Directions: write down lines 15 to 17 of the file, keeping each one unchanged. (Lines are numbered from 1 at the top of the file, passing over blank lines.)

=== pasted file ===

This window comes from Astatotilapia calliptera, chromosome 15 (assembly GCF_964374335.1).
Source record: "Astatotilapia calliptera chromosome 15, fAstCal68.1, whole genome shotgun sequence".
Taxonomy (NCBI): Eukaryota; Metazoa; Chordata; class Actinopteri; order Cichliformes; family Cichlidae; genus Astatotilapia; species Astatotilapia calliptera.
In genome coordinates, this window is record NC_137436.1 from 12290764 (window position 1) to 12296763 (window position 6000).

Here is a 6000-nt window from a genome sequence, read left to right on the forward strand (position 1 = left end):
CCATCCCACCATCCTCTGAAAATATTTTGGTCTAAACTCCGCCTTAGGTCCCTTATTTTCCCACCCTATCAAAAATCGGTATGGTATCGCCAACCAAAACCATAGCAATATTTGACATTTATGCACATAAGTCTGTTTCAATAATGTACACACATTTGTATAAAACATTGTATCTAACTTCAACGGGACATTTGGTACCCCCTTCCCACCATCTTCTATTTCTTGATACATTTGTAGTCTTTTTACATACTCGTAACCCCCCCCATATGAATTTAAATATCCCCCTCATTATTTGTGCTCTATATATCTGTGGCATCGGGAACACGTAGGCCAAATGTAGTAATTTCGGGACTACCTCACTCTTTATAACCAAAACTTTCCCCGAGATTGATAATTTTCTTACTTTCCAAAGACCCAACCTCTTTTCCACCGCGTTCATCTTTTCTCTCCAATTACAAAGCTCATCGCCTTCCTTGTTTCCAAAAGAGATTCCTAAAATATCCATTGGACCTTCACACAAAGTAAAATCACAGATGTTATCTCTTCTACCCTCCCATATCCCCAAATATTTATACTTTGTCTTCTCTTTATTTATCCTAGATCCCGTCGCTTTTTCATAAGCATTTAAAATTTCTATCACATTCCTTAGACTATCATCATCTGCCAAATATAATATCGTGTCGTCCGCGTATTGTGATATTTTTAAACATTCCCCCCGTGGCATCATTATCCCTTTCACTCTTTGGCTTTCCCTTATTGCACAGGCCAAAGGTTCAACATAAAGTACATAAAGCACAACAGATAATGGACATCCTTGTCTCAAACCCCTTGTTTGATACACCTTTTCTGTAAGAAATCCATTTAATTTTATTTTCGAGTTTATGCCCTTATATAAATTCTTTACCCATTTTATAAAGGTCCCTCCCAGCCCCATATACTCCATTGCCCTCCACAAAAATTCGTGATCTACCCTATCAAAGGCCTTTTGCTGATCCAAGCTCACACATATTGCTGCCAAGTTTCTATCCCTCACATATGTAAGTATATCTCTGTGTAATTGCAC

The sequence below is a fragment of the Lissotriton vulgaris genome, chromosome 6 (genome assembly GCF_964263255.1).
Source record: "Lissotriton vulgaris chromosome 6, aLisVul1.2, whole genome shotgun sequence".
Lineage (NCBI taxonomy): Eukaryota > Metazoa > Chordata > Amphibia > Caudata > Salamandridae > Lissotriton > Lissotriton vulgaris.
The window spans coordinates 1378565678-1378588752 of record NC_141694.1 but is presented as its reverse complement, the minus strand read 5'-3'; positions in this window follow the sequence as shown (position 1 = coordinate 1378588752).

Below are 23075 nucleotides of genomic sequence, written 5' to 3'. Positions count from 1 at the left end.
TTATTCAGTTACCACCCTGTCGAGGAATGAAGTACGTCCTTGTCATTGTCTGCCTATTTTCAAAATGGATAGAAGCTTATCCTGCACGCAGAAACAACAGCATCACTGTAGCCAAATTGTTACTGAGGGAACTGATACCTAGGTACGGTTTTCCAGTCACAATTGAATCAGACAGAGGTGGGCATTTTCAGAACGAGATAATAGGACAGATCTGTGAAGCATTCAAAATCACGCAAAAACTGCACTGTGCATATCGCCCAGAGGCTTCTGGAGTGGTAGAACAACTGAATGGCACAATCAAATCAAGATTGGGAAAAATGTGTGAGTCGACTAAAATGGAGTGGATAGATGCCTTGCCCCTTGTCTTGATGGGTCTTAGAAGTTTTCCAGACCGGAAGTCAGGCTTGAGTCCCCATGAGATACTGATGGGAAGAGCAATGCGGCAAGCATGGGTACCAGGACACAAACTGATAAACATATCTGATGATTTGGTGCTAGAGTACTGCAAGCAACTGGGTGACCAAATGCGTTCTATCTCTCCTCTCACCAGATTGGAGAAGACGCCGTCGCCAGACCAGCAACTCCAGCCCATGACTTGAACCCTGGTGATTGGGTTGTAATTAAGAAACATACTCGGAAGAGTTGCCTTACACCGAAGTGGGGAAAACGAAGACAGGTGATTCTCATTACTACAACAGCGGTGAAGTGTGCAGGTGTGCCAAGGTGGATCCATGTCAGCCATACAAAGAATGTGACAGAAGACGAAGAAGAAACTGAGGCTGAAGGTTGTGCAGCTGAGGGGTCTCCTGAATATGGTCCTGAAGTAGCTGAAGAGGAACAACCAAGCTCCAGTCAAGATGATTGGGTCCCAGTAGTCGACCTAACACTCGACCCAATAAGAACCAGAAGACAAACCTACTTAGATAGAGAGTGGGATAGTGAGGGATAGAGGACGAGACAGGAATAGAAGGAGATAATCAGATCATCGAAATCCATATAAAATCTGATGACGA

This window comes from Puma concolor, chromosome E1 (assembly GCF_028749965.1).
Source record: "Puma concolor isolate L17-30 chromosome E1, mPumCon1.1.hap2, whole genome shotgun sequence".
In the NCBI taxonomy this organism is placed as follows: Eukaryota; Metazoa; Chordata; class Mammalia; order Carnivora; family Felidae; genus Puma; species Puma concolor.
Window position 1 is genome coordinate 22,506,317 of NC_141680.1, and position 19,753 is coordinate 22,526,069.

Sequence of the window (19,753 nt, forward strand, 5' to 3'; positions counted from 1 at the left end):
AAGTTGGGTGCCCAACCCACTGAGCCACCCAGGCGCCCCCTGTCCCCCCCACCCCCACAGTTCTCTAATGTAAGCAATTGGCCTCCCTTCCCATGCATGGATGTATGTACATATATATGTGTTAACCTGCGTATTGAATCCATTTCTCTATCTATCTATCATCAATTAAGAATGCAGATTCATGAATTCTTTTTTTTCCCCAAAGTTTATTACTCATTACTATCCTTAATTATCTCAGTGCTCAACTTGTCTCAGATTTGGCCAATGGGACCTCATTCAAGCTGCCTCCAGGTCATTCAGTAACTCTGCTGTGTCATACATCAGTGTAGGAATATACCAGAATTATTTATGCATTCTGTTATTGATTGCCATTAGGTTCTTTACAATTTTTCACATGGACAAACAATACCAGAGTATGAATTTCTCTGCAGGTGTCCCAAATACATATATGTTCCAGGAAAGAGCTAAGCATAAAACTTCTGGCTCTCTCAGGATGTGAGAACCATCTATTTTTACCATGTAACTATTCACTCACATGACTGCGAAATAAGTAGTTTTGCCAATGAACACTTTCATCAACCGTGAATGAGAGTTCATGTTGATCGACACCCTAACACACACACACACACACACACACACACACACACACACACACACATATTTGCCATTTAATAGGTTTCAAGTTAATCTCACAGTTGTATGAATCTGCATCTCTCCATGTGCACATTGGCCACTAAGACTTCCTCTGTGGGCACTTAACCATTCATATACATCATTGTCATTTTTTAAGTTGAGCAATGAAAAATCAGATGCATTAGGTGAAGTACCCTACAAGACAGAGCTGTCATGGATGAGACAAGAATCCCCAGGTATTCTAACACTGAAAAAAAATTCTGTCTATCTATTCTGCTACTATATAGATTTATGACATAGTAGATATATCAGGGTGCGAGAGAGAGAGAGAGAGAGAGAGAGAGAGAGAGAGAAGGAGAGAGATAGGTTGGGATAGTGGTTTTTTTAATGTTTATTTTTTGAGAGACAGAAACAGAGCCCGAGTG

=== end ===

In the NCBI taxonomy this organism is placed as follows: Eukaryota; Metazoa; Chordata; class Mammalia; order Carnivora; family Felidae; genus Puma; species Puma concolor.
Window position 1 is genome coordinate 22,506,317 of NC_141680.1, and position 19,753 is coordinate 22,526,069.

Sequence of the window (19,753 nt, forward strand, 5' to 3'; positions counted from 1 at the left end):